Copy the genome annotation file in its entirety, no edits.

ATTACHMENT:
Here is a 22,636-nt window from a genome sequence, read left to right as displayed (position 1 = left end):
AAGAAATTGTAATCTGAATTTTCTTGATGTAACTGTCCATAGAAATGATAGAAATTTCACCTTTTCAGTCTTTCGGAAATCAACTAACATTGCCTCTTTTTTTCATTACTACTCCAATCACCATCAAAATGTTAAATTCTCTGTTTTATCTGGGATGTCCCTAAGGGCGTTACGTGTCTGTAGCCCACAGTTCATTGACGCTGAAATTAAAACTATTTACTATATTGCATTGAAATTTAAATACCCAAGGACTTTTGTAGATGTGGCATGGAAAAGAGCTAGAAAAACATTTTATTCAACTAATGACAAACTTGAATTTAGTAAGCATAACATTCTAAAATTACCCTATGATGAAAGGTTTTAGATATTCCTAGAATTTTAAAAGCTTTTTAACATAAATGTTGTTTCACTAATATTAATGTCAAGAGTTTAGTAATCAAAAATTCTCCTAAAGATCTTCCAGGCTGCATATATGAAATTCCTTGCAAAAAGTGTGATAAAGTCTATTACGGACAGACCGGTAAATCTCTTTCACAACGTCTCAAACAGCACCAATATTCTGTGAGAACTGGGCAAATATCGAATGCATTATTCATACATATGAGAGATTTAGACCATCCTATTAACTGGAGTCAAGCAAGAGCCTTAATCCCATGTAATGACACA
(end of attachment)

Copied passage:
Here is a 22,636-nt window from a genome sequence, read left to right as displayed (position 1 = left end):
AAGAAATTGTAATCTGAATTTTCTTGATGTAACTGTCCATAGAAATGATAGAAATTTCACCTTTTCAGTCTTTCGGAAATCAACTAACATTGCCTCTTTTTTTCATTACTACTCCAATCACCATCAAAATGTTAAATTCTCTGTTTTATCTGGGATGTCCCTAAGGGCGTTACGTGTCTGTAGCCCACAGTTCATTGACGCTGAAATTAAAACTATTTACTATATTGCATTGAAATTTAAATACCCAAGGACTTTTGTAGATGTGGCATGGAAAAGAGCTAGAAAAACATTTTATTCAACTAATGACAAACTTGAATTTAGTAAGCATAACATTCTAAAATTACCCTATGATGAAAGGTTTTAGATATTCCTAGAATTTTAAAAGCTTTTTAACATAAATGTTGTTTCACTAATATTAATGTCAAGAGTTTAGTAATCAAAAATTCTCCTAAAGATCTTCCAGGCTGCATATATGAAATTCCTTGCAAAAAGTGTGATAAAGTCTATTACGGACAGACCGGTAAATCTCTTTCACAACGTCTCAAACAGCACCAATATTCTGTGAGAACTGGGCAAATATCGAATGCATTATTCATACATATGAGAGATTTAGACCATCCTATTAACTGGAGTCAAGCAAGAGCCTTAATCCCATGTAATGACACA